CONSUMERS REPORT: BRANDS WITH UNACCEPTABLE LEVELS OF BISPHENOL A (BPA) Nov 11, 2009

NB–This report was published in 2009.  Please adjust references to “this year,” “next year,” etc., accordingly.

Almost all of the 19 name-brand foods tested by Consumer Reports contained measurable amounts of bisphenol A (BPA), even some products labeled “BPA Free” or “Organic.”

Dr Urvashi Rangan, Director of Technical Policy at Consumers Union, (CU) the non-profit company publishing Consumer Reports, said, “The findings are noteworthy because they indicate the extent of potential exposure.  Children eating multiple servings per day of canned foods with BPA levels comparable to the ones we found in some tested products could get a dose of BPA near levels that have caused adverse effects in several animal studies.  The lack of any safety margin between the levels that cause harm in animals and those that people could potentially ingest from canned foods has been inadequately addressed by the FDA to date.”

BPA is linked to a wide array of health effects, including reproductive abnormalities, heightened risk of breast and prostate cancers, diabetes, and heart disease.

Consumers Union previously urged manufacturers and government agencies to eliminate the use of BPA in all materials that come in contact with food and beverages.  Given CR’s latest findings, CU sent a letter to FDA Commissioner Margaret Hamburg reiterating its request that the agency act this year to ban the use of BPA when it comes in contact with foods.

Results from Consumers Report’s testing for BPA:

Canned Del Monte Fresh Cut Green Beans Blue Lake had the highest amount of BPA for a single sample in Consumers Report’s tests, with levels ranging from 35.9 parts per billion (ppb) to 191 ppb.

Progresso Vegetable Soup BPA levels ranged from 67-134ppb. (When Harvard tested the blood of persons having eaten Progresso soups, their BPA levels spiked.)

Campbell’s Condensed Chicken Noodle Soup had BPA levels ranging from 54.5-102 ppb.

Average amounts in tested products varied a great deal.  In most items, such as canned corn, chili, tomato sauce and corned beef, BPA levels varied from trace amounts to about 32 ppb.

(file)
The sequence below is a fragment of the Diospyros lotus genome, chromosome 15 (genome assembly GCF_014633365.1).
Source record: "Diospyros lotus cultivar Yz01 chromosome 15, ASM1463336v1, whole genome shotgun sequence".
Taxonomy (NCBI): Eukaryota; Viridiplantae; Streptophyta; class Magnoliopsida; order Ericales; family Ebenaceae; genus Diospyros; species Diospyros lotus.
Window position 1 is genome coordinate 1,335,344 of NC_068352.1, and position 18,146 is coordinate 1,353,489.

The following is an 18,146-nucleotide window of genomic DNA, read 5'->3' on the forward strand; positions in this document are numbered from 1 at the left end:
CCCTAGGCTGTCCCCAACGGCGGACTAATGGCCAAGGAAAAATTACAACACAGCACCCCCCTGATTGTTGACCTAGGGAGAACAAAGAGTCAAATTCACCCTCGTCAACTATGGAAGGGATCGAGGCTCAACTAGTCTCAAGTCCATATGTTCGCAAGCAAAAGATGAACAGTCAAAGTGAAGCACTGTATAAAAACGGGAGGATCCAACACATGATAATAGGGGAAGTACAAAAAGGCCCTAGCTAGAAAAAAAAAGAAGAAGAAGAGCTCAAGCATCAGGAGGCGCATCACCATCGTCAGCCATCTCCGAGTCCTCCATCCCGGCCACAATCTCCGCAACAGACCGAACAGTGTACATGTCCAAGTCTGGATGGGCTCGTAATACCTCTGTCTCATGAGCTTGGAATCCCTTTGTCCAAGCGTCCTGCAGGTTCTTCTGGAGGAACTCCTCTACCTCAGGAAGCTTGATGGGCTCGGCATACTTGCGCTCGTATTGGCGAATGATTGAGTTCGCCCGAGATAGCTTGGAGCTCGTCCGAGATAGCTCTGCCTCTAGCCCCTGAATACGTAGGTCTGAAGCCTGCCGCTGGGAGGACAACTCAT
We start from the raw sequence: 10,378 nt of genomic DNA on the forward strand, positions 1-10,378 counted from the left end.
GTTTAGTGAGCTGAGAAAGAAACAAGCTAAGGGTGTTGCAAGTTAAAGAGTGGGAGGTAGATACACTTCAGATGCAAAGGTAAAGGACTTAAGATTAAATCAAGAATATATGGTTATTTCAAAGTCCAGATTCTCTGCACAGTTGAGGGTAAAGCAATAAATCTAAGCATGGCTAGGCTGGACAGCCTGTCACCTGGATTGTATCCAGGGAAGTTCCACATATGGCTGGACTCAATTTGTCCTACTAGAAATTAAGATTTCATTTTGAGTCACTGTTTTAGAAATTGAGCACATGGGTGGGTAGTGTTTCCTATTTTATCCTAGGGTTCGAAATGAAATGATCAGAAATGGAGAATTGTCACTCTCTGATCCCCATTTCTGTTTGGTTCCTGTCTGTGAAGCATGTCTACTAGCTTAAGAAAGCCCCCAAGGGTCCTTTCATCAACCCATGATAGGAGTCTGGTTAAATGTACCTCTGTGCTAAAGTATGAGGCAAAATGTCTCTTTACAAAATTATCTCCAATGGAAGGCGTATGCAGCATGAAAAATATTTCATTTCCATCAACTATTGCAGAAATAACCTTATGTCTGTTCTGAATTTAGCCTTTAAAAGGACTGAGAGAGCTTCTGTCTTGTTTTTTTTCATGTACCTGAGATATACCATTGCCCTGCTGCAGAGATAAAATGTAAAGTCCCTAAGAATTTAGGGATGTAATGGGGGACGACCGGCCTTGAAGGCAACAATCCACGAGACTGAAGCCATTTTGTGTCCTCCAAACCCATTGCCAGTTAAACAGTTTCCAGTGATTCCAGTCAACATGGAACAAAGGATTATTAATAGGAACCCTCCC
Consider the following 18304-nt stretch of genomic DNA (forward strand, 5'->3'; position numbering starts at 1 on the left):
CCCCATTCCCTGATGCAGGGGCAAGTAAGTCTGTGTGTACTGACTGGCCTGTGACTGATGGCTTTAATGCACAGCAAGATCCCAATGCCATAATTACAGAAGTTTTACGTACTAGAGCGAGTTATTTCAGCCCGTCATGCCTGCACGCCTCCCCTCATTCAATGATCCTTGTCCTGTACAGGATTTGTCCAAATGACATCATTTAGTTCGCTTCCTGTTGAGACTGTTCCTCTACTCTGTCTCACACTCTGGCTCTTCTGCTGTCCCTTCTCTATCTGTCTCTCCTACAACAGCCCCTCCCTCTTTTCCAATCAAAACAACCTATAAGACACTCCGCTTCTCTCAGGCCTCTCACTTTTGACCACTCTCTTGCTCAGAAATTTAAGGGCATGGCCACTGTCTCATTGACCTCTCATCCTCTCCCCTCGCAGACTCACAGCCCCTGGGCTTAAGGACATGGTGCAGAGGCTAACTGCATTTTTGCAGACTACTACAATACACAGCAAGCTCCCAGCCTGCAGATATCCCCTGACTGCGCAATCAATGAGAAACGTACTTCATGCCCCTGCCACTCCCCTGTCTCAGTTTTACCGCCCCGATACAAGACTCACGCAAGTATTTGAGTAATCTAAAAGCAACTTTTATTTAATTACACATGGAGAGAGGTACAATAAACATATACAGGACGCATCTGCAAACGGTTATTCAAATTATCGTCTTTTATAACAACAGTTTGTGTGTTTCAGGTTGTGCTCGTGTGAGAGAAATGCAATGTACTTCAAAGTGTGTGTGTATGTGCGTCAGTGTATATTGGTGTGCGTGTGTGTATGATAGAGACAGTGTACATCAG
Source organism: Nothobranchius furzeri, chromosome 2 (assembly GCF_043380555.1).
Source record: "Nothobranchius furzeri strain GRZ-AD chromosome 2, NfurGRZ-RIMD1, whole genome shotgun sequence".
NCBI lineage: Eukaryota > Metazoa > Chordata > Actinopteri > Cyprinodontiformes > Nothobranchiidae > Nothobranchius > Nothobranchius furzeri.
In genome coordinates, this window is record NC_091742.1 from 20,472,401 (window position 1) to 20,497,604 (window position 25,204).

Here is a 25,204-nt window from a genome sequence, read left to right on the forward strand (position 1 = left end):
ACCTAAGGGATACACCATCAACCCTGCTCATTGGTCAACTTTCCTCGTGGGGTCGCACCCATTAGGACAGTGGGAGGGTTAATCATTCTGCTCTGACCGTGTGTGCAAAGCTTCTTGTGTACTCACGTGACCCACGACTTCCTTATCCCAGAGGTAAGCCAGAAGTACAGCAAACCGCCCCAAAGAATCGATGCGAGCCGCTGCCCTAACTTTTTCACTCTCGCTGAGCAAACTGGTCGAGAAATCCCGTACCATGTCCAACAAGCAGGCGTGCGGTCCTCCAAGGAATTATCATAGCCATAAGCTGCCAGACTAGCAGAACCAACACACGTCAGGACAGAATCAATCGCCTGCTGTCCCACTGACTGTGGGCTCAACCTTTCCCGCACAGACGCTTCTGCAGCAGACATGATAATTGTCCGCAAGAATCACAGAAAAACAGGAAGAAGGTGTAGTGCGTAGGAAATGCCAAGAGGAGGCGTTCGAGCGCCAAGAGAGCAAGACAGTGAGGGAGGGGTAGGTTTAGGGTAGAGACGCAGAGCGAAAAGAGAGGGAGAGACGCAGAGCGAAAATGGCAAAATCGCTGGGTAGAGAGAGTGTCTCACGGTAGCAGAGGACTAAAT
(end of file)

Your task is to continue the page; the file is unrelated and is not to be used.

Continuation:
Surprisingly, Chef Boyardee Beef Ravioli in Tomato and Meat Sauce packaged in a plastic container with a metal peel-off lid measured BPA levels 1.5 times higher than the same brand of food in metal cans.

Similac Advance Infant Formula (liquid concentrate) BPA averaged 9.7 ppb.; the same product in powder form had no measurable value of BPA.

Nestle Juicy Juice All Natural 100% Apple Juice tested at 9.7 ppb; the same product in juice boxes had no measurable value of BPA.

From the report:  “An FDA special scientific advisory panel reported in late 2008 that the agency’s basis for setting safety standards to protect consumers was inadequate and should be reevaluated.  A congressional subcommittee determined in 2009 that the agency relied too heavily on studies sponsored by the American Plastics Council. . . . . Bills are currently pending in Congress that would ban the use of BPA in all food and beverage containers.  Industry has been waging a fight against new regulations.”

My Take on the report:  Campbell soups recently decided to discontinue using packaging containing BPA.  Yay!!

Sadly, the US FDA ruled in May, 2012 that it had “insufficient scientific evidence” to warrant restricting the present levels of BPA in canned goods, though the chemical was developed as a synthetic estrogen and has hormone-mimicking properties.

What part of widely accessible synthetic estrogen don’t they get?    Boo!!

At any rate, we’re on our own.

One thing we can do is to sign a petition circulated by Change.org demanding that Progresso remove BPA from the cans it uses for its foods.

Please consider helping to protect us, the consumers, by going to

http://www.change.org/petitions/progresso-stop-poisoning-people-with-your-soup?utm_source=action_alert&utm_medium=email&utm_campaign=7035&alert_id=FYkwstEtvm_pykOuSfmyA

from Consumer Reports  November 02, 2009       Full results are reported in the December 2009 issue and are available free online at www.ConsumerReports.org

 

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